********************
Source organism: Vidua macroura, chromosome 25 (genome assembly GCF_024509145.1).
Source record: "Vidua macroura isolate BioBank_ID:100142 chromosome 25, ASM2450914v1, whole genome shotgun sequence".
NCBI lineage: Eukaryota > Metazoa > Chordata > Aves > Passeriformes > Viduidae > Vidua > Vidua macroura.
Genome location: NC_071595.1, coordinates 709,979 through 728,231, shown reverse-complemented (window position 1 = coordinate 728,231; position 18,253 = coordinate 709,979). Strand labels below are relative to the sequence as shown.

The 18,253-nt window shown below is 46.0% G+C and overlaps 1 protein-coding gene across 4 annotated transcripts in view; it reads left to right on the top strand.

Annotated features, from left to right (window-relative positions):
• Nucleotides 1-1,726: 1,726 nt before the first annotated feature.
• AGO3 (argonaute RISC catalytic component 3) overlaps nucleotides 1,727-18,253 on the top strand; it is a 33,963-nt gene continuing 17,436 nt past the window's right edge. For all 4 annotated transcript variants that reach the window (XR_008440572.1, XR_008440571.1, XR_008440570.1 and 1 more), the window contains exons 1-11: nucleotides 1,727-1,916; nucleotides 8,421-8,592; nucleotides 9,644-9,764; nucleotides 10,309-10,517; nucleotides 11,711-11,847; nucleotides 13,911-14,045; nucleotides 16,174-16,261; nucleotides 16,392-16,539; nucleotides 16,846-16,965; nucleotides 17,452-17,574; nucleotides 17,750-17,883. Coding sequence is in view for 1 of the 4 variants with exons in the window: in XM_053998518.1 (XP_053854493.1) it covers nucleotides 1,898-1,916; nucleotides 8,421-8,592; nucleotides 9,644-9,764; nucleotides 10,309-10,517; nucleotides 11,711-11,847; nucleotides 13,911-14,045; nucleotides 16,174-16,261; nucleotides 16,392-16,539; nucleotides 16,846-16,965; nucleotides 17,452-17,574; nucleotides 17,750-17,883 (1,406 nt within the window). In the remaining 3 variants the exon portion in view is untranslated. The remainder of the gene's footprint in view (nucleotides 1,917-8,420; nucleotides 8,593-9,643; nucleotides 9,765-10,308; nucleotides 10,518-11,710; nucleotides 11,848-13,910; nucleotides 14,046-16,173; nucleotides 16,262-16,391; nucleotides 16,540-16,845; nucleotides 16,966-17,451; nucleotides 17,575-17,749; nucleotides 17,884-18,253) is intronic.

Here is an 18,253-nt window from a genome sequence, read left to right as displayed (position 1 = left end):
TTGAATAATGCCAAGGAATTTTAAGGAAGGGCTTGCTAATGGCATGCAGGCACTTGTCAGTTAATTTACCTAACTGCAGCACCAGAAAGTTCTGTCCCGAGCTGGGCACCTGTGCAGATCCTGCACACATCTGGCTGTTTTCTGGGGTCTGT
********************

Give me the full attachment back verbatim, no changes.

Source organism: Vidua macroura, chromosome 25 (genome assembly GCF_024509145.1).
Source record: "Vidua macroura isolate BioBank_ID:100142 chromosome 25, ASM2450914v1, whole genome shotgun sequence".
NCBI lineage: Eukaryota > Metazoa > Chordata > Aves > Passeriformes > Viduidae > Vidua > Vidua macroura.
Genome location: NC_071595.1, coordinates 709,979 through 728,231, shown reverse-complemented (window position 1 = coordinate 728,231; position 18,253 = coordinate 709,979). Strand labels below are relative to the sequence as shown.

The 18,253-nt window shown below is 46.0% G+C and overlaps 1 protein-coding gene across 4 annotated transcripts in view; it reads left to right on the top strand.

Annotated features, from left to right (window-relative positions):
• Nucleotides 1-1,726: 1,726 nt before the first annotated feature.
• AGO3 (argonaute RISC catalytic component 3) overlaps nucleotides 1,727-18,253 on the top strand; it is a 33,963-nt gene continuing 17,436 nt past the window's right edge. For all 4 annotated transcript variants that reach the window (XR_008440572.1, XR_008440571.1, XR_008440570.1 and 1 more), the window contains exons 1-11: nucleotides 1,727-1,916; nucleotides 8,421-8,592; nucleotides 9,644-9,764; nucleotides 10,309-10,517; nucleotides 11,711-11,847; nucleotides 13,911-14,045; nucleotides 16,174-16,261; nucleotides 16,392-16,539; nucleotides 16,846-16,965; nucleotides 17,452-17,574; nucleotides 17,750-17,883. Coding sequence is in view for 1 of the 4 variants with exons in the window: in XM_053998518.1 (XP_053854493.1) it covers nucleotides 1,898-1,916; nucleotides 8,421-8,592; nucleotides 9,644-9,764; nucleotides 10,309-10,517; nucleotides 11,711-11,847; nucleotides 13,911-14,045; nucleotides 16,174-16,261; nucleotides 16,392-16,539; nucleotides 16,846-16,965; nucleotides 17,452-17,574; nucleotides 17,750-17,883 (1,406 nt within the window). In the remaining 3 variants the exon portion in view is untranslated. The remainder of the gene's footprint in view (nucleotides 1,917-8,420; nucleotides 8,593-9,643; nucleotides 9,765-10,308; nucleotides 10,518-11,710; nucleotides 11,848-13,910; nucleotides 14,046-16,173; nucleotides 16,262-16,391; nucleotides 16,540-16,845; nucleotides 16,966-17,451; nucleotides 17,575-17,749; nucleotides 17,884-18,253) is intronic.

Here is an 18,253-nt window from a genome sequence, read left to right as displayed (position 1 = left end):
TTGAATAATGCCAAGGAATTTTAAGGAAGGGCTTGCTAATGGCATGCAGGCACTTGTCAGTTAATTTACCTAACTGCAGCACCAGAAAGTTCTGTCCCGAGCTGGGCACCTGTGCAGATCCTGCACACATCTGGCTGTTTTCTGGGGTCTGT